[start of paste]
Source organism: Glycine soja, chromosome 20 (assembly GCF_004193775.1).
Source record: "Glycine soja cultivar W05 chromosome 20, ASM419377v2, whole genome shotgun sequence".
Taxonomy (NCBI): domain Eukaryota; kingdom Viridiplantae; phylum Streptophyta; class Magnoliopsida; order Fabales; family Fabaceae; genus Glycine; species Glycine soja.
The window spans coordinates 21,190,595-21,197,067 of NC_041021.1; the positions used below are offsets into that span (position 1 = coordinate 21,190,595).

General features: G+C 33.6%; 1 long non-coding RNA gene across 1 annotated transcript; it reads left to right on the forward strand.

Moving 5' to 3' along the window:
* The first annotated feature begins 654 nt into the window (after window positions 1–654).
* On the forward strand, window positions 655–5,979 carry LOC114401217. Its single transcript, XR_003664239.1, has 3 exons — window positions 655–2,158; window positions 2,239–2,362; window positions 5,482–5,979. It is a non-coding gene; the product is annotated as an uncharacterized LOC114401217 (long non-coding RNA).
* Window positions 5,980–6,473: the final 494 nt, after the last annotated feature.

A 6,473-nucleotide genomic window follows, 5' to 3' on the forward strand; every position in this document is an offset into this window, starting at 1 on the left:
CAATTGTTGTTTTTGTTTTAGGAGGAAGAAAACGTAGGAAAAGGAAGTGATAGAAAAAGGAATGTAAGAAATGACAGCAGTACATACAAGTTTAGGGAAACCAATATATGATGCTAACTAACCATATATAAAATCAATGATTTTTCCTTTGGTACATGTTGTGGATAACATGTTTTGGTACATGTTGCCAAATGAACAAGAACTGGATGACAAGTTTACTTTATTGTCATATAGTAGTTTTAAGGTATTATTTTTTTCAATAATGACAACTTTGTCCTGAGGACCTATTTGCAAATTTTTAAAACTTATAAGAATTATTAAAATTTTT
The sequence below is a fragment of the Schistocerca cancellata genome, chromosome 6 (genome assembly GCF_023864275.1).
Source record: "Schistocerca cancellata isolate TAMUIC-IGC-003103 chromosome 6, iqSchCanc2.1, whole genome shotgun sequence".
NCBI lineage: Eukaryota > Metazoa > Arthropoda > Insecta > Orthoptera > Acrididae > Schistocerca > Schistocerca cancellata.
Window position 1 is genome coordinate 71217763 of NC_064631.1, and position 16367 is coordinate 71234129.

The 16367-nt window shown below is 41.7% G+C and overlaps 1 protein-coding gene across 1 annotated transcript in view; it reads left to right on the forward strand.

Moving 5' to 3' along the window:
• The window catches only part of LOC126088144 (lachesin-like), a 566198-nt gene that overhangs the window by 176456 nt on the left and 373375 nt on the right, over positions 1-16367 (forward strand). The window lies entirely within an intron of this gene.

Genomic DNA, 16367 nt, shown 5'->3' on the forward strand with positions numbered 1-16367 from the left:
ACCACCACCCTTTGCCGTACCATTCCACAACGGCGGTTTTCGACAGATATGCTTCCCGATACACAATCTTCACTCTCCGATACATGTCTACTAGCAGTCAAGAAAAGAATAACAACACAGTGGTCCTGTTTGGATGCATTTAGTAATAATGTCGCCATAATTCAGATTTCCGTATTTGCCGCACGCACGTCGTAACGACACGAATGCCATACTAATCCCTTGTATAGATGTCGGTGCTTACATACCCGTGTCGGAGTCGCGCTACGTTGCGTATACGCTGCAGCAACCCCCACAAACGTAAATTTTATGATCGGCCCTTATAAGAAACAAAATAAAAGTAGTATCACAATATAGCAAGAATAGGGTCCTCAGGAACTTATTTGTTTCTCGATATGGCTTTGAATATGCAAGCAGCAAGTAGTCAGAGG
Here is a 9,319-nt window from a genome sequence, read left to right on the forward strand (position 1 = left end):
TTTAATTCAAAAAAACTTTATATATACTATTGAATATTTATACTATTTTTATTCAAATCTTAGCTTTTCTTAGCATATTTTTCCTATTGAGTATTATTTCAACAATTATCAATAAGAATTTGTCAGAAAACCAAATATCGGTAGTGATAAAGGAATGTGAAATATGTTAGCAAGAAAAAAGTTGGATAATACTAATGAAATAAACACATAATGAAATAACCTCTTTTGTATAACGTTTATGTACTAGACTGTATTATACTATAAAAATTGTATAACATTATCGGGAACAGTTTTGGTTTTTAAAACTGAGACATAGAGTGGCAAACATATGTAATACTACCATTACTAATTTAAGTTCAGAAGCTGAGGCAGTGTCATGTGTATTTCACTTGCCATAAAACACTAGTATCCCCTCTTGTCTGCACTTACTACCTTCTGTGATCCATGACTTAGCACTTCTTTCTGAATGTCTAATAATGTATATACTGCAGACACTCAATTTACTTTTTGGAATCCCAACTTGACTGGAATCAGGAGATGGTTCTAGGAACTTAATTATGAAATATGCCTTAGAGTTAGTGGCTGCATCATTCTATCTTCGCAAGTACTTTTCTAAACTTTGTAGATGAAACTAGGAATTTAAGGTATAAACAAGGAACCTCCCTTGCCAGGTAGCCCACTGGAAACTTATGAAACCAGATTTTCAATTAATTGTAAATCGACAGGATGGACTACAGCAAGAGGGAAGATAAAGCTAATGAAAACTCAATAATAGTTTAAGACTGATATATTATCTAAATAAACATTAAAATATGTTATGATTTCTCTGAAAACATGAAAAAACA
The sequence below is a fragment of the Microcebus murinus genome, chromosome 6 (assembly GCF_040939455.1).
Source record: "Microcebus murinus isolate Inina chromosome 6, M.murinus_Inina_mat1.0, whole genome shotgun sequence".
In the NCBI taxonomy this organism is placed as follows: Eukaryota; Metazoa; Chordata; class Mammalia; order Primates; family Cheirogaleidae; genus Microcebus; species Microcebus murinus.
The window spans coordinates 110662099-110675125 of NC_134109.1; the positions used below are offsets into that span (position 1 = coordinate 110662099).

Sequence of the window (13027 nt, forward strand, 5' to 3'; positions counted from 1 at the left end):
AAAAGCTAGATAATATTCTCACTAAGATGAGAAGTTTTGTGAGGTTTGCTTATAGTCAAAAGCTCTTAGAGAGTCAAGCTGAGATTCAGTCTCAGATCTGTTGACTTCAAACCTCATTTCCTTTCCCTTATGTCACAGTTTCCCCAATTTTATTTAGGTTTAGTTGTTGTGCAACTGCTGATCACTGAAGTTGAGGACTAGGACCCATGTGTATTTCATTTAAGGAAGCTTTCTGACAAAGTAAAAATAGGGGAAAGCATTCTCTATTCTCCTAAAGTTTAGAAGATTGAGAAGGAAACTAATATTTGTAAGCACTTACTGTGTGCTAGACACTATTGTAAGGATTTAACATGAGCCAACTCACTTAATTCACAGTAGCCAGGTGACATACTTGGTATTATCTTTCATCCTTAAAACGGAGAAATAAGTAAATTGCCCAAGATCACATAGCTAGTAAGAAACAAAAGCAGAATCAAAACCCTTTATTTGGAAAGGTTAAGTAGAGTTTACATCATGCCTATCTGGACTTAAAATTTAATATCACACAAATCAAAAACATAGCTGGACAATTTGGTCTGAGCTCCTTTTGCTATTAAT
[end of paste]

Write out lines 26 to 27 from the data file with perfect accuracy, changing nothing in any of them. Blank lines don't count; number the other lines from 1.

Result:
The window spans coordinates 110662099-110675125 of NC_134109.1; the positions used below are offsets into that span (position 1 = coordinate 110662099).

Sequence of the window (13027 nt, forward strand, 5' to 3'; positions counted from 1 at the left end):